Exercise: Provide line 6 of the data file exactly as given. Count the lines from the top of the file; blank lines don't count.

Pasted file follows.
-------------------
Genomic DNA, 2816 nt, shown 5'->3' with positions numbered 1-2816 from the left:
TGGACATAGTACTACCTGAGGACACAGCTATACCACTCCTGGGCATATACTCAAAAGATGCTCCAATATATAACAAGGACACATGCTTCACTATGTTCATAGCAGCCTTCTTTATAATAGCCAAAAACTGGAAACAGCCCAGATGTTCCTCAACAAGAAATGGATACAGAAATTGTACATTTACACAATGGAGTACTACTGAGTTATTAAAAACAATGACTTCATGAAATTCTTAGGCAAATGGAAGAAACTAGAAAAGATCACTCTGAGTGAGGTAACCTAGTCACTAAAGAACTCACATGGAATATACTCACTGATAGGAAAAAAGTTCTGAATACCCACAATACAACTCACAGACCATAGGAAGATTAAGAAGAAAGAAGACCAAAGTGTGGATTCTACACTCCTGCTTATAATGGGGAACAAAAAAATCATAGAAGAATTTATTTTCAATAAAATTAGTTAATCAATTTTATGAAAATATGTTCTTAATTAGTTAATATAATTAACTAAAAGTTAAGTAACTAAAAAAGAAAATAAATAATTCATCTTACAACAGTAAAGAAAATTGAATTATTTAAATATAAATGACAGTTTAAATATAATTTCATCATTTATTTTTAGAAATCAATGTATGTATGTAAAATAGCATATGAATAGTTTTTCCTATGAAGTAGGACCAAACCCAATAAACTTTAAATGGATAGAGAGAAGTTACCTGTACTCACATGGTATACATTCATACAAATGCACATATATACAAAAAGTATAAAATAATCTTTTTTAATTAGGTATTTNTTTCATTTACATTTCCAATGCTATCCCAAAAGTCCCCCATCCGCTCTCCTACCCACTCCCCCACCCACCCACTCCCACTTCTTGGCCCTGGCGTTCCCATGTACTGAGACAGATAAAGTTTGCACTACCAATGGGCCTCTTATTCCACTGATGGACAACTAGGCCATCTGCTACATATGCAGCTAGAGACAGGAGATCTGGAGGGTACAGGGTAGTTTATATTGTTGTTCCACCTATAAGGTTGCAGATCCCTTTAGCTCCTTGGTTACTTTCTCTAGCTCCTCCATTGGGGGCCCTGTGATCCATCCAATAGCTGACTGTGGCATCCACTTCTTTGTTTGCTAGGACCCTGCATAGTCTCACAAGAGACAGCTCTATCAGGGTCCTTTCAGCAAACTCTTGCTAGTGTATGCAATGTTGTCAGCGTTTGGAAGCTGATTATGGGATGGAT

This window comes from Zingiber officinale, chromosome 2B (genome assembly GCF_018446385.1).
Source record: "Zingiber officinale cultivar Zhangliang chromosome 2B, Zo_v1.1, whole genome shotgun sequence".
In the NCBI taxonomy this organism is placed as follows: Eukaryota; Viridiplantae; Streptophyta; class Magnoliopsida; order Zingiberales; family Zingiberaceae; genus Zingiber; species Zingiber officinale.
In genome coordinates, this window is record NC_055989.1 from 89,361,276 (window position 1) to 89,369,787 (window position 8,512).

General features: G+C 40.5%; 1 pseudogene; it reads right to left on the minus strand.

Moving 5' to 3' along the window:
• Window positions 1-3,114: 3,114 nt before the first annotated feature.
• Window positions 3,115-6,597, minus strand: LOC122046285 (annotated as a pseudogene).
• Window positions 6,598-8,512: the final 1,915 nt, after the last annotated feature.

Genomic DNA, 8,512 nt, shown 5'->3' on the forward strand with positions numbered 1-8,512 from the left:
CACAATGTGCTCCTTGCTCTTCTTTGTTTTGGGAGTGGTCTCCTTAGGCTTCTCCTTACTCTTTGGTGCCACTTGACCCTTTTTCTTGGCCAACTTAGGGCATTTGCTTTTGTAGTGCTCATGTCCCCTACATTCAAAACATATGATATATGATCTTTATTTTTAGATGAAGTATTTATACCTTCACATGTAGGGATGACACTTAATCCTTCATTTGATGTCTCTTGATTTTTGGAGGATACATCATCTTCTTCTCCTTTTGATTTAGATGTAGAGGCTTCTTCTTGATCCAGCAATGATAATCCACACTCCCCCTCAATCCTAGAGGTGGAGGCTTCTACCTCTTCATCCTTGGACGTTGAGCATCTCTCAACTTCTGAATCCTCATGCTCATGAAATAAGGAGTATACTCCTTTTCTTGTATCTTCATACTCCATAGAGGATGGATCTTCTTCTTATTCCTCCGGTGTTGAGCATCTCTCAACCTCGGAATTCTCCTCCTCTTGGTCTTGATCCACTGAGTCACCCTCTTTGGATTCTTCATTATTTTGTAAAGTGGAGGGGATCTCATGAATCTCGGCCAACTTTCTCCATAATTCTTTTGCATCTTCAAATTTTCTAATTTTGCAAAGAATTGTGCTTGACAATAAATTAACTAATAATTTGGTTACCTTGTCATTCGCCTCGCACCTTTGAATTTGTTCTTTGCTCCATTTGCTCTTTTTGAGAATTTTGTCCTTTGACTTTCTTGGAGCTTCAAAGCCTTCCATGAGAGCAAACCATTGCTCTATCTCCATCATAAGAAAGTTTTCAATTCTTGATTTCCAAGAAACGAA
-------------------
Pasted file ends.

In genome coordinates, this window is record NC_055989.1 from 89,361,276 (window position 1) to 89,369,787 (window position 8,512).